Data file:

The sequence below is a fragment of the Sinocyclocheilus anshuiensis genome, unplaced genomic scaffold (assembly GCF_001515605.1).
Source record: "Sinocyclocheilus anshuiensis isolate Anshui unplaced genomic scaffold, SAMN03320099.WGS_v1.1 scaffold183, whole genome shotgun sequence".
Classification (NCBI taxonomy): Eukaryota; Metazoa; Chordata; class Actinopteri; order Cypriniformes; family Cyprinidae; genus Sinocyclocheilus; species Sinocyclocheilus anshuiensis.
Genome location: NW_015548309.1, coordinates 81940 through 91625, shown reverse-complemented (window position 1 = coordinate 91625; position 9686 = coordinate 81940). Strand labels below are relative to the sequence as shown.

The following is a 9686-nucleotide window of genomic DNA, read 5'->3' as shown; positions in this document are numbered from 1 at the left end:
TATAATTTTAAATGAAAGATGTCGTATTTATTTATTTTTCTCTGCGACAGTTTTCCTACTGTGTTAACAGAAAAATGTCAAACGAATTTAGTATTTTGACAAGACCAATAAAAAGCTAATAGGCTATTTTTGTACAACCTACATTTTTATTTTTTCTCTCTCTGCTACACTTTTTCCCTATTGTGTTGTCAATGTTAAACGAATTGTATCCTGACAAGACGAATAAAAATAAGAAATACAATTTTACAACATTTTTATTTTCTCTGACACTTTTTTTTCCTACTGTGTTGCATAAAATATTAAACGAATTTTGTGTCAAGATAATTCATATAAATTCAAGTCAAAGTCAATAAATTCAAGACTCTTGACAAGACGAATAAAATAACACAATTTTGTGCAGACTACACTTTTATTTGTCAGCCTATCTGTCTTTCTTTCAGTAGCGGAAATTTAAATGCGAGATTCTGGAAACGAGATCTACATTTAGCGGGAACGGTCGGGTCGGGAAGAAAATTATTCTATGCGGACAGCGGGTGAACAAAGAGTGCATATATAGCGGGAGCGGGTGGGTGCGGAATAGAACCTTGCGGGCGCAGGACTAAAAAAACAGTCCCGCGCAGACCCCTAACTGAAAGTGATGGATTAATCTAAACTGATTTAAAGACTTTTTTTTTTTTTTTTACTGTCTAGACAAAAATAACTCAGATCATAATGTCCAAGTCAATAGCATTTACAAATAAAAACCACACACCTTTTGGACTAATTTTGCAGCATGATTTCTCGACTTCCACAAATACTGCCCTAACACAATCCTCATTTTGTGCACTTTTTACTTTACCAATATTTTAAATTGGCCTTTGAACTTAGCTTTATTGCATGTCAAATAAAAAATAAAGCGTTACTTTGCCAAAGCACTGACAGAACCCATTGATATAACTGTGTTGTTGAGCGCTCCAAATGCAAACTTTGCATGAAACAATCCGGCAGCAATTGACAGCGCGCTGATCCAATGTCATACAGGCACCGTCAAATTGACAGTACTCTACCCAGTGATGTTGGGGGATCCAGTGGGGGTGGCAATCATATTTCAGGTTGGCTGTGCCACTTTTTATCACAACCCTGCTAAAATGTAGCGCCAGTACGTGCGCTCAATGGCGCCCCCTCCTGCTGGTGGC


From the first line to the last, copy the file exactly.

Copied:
The sequence below is a fragment of the Sinocyclocheilus anshuiensis genome, unplaced genomic scaffold (assembly GCF_001515605.1).
Source record: "Sinocyclocheilus anshuiensis isolate Anshui unplaced genomic scaffold, SAMN03320099.WGS_v1.1 scaffold183, whole genome shotgun sequence".
Classification (NCBI taxonomy): Eukaryota; Metazoa; Chordata; class Actinopteri; order Cypriniformes; family Cyprinidae; genus Sinocyclocheilus; species Sinocyclocheilus anshuiensis.
Genome location: NW_015548309.1, coordinates 81940 through 91625, shown reverse-complemented (window position 1 = coordinate 91625; position 9686 = coordinate 81940). Strand labels below are relative to the sequence as shown.

The following is a 9686-nucleotide window of genomic DNA, read 5'->3' as shown; positions in this document are numbered from 1 at the left end:
TATAATTTTAAATGAAAGATGTCGTATTTATTTATTTTTCTCTGCGACAGTTTTCCTACTGTGTTAACAGAAAAATGTCAAACGAATTTAGTATTTTGACAAGACCAATAAAAAGCTAATAGGCTATTTTTGTACAACCTACATTTTTATTTTTTCTCTCTCTGCTACACTTTTTCCCTATTGTGTTGTCAATGTTAAACGAATTGTATCCTGACAAGACGAATAAAAATAAGAAATACAATTTTACAACATTTTTATTTTCTCTGACACTTTTTTTTCCTACTGTGTTGCATAAAATATTAAACGAATTTTGTGTCAAGATAATTCATATAAATTCAAGTCAAAGTCAATAAATTCAAGACTCTTGACAAGACGAATAAAATAACACAATTTTGTGCAGACTACACTTTTATTTGTCAGCCTATCTGTCTTTCTTTCAGTAGCGGAAATTTAAATGCGAGATTCTGGAAACGAGATCTACATTTAGCGGGAACGGTCGGGTCGGGAAGAAAATTATTCTATGCGGACAGCGGGTGAACAAAGAGTGCATATATAGCGGGAGCGGGTGGGTGCGGAATAGAACCTTGCGGGCGCAGGACTAAAAAAACAGTCCCGCGCAGACCCCTAACTGAAAGTGATGGATTAATCTAAACTGATTTAAAGACTTTTTTTTTTTTTTTTACTGTCTAGACAAAAATAACTCAGATCATAATGTCCAAGTCAATAGCATTTACAAATAAAAACCACACACCTTTTGGACTAATTTTGCAGCATGATTTCTCGACTTCCACAAATACTGCCCTAACACAATCCTCATTTTGTGCACTTTTTACTTTACCAATATTTTAAATTGGCCTTTGAACTTAGCTTTATTGCATGTCAAATAAAAAATAAAGCGTTACTTTGCCAAAGCACTGACAGAACCCATTGATATAACTGTGTTGTTGAGCGCTCCAAATGCAAACTTTGCATGAAACAATCCGGCAGCAATTGACAGCGCGCTGATCCAATGTCATACAGGCACCGTCAAATTGACAGTACTCTACCCAGTGATGTTGGGGGATCCAGTGGGGGTGGCAATCATATTTCAGGTTGGCTGTGCCACTTTTTATCACAACCCTGCTAAAATGTAGCGCCAGTACGTGCGCTCAATGGCGCCCCCTCCTGCTGGTGGC